Retrospectacle: A Neuroscience Blog

[This is part of a series I'm doing here on Retrospectacle called 'Science Vault.' Pretty much I'm just going to dig back into the forgotten and moldering annuls of scientific publications to find weird and interesting studies that very likely would never be published or done today (and perhaps never should have.) I'll probably try to do it once a week (and if you have suggestions, please do email me with them.)]

i-3053128a838d73e214f32d53bfc9b690-bell.jpg Some say that American science is defined by its innovation and creativity, and who better embodies that than Alexander Graham Bell? Inventor of the telephone (strike that, first patenter of it!), founding member of the National Geographic Society and the journal Science, Bell’s list of accolades is long and prestigious. Although, perhaps a little-known fact about this man was that he was also quite preoccupied with the nipples of the sheep that lived on his estate. After noticing that some sheep had more than the average number of nipples, he attempted to systematically breed them to determine the genetic underpinnings of the extraneous nipples. Luckily this precious information was published in Science in 1904, entitled “The Multi-Nippled Sheep of Beinn Bhreagh.”

(Continued below the fold….)

Beinn Bhreagh was Bell’s estate near the town of Baddeck, Nova Scotia. When he purchased the property, some sheep came along with it. Or as he put it “I found myself to be in possession of a flock of sheep; and in the spring of 1890, one half of the lambs born upon the place turned out to be twins.”

This higher-than-normal percentage of twins seemed a bit odd to Bell, who being a curious person, decided to examine the mothers of the twins and compare them to the mothers who had single births. And he did find a difference.

“Upon examining the milk-bags of the sheep a peculiarity was observed that was thought might be significant. Normally sheep have only two nipples upon the milk bag, but in the case of several of the sheep examined, supernumerary nipples were discovered…..”

i-394e827ce55db21aa7632467ed2918a8-sheep.bmp Bell further saw that the extra nipples were not functional, although some had three or four nipples instead of just two. Furthermore, the sheep that had extra nipples seemed to be more likely to bear twins (43% vs 24% for the normally-nippled sheep.) So he thought it’d be fun to “make an extended set of experiments to ascertain 1) whether, by selective breeding, the extra nipples could be [made functional], and 2) whether ewes possessing four nipples instead of two” were more fertile and were more likely to have twins.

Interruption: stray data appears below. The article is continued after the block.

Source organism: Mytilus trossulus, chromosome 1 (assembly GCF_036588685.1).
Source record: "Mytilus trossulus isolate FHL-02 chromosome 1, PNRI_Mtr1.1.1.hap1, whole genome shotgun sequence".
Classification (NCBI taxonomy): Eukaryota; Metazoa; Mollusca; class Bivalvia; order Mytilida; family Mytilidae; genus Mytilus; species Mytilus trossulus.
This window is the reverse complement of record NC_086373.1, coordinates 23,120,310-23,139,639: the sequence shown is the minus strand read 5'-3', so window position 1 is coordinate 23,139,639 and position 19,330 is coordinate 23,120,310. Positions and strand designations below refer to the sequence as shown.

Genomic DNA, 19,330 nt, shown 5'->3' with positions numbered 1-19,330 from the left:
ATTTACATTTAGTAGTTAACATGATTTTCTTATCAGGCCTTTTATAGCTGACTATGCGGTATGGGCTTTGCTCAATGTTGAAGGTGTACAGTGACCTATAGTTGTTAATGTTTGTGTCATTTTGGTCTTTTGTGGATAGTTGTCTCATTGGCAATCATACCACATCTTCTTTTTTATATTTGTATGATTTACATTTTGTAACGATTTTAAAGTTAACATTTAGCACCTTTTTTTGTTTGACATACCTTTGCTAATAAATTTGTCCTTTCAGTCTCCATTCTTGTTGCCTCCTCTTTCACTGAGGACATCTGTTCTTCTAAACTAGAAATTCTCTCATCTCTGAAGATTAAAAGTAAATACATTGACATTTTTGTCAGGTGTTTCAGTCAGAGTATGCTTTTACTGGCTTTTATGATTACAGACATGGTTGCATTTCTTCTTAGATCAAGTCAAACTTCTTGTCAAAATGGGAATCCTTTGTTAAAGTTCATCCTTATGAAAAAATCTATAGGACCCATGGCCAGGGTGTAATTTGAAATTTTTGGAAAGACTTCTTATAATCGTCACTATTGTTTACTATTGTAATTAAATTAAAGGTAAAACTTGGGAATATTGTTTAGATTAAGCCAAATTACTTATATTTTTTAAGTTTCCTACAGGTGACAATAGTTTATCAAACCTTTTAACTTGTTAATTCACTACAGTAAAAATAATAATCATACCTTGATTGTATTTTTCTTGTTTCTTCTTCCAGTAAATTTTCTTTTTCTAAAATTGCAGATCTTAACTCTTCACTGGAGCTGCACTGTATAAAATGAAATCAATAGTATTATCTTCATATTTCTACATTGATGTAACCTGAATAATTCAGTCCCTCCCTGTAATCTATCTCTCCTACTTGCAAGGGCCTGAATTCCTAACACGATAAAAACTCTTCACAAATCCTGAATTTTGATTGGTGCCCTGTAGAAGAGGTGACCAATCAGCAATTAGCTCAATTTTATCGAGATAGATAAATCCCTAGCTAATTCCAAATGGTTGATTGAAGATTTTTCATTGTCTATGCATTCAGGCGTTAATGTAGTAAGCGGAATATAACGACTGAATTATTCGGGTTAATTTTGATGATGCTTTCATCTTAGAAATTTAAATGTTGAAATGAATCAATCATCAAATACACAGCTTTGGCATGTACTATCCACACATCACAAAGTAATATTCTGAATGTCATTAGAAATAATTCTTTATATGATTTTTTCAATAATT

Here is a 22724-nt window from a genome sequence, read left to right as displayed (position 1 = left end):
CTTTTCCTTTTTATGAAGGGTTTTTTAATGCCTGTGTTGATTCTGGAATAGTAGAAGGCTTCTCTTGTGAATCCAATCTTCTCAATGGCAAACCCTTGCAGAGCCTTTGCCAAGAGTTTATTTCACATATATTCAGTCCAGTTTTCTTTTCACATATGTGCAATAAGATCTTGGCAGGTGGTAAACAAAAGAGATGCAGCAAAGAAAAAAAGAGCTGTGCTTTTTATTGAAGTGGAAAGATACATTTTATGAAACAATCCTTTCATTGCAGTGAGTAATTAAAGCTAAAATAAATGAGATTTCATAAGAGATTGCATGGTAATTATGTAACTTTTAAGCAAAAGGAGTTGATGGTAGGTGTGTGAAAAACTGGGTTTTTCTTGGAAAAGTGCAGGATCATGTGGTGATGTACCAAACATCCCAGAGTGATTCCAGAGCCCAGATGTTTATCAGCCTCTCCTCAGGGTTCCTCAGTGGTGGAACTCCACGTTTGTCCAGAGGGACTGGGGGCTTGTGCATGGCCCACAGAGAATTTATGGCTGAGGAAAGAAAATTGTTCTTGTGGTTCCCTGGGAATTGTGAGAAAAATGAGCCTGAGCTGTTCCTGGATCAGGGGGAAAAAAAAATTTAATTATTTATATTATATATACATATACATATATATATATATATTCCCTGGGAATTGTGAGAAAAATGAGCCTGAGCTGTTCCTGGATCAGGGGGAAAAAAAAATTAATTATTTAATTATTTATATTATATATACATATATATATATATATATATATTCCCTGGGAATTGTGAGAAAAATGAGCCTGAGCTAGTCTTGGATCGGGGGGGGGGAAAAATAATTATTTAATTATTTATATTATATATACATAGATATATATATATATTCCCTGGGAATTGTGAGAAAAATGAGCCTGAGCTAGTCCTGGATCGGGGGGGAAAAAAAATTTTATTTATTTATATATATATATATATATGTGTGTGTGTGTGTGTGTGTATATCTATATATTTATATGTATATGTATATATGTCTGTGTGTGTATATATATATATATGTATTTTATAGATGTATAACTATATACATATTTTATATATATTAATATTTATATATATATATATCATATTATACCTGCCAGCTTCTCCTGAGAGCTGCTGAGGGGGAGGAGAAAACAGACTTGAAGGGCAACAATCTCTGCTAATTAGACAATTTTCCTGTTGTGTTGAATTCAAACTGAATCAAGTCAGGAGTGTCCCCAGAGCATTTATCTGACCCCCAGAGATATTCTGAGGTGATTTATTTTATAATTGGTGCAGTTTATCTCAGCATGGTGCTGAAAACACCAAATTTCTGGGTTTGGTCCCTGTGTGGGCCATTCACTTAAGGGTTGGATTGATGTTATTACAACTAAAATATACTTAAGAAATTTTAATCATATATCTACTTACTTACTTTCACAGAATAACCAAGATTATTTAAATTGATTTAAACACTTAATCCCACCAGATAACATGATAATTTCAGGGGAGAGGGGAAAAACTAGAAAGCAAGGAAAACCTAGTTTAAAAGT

As to the first goal, Bell’s breeding program eventually yielded five and six-nippled sheep (and he expected seeing even more nipples, even eight!) and at least four of the nipples were functional. And sadly, his second hypothesis as to the multi-nippled sheep being more fertile, was disproven. Although, he felt that this had to do with the small sample size and noted that twins born to the multi-nippled mothers gained more weight although they were born smaller than normal. His hope was to impart upon the flocks of America genes from his sheep for “twin-bearing stock [which] would do much to promote this important industry by enabling farmers to make a double profit…”

Well whether that was ever accomplished, the article doesn’t say, but Bell did mention an offer of free pamphlets to any interested members of the academy.

Hat tip Laura Shirtcliff for the paper!

Comments

  1. #1 Bram Cohen
    July 17, 2007

    This sheep may have five nipples, but it only has two asses! It is of no use to me!

  2. #2 Kate
    July 17, 2007

    Not to further detract from the illustrious (and amusingly agricultural!) career of Mr. Bell, but he was not in fact the inventor of the telephone, simply the first to patent it.

    The honor of invention has been recognized as that of one Antonio Meucci, an Italian immigrant who couldn’t afford the patent -
    http://www.dickran.net/history/meucci_bell.html

  3. #3 Shelley
    July 17, 2007

    Thanks for pointing that out Kate! After reading his wiki entry in depth I now see there was some kinda conspiracy to keep Meucci’s patent out (ie, “losing” the paperwork), and Bell’s in.

  4. #4 Charlie (Colorado)
    July 17, 2007

    I love it when you talk about nipples.

    And sheep.

  5. #5 Bob Abu
    July 17, 2007

    I thought Bell was working on a device to help his deaf girlfriend, later wife, and this hearing aid device morphed into the telephone. Anyone know if this is true or an urban legend?

    By the way did Bell actually steal the Italian inventors idea or was it just a coincidence that he came up with the patent at the same time?

  6. #6 laird
    July 18, 2007
  7. #7 knobody
    August 5, 2007

    it doesn’t just happen in sheep. i have a cat with an odd nipple. to my knowledge, he’s never had any kittens however.

  8. #8 Ed Hird
    October 9, 2010

    What a remarkable range of scientific interests. Alexander Graham Bell had a remarkable impact in so many ways. I commend to you the article “Alexander Graham Bell: Inventing the Future”: http://bit.ly/9VpXV8

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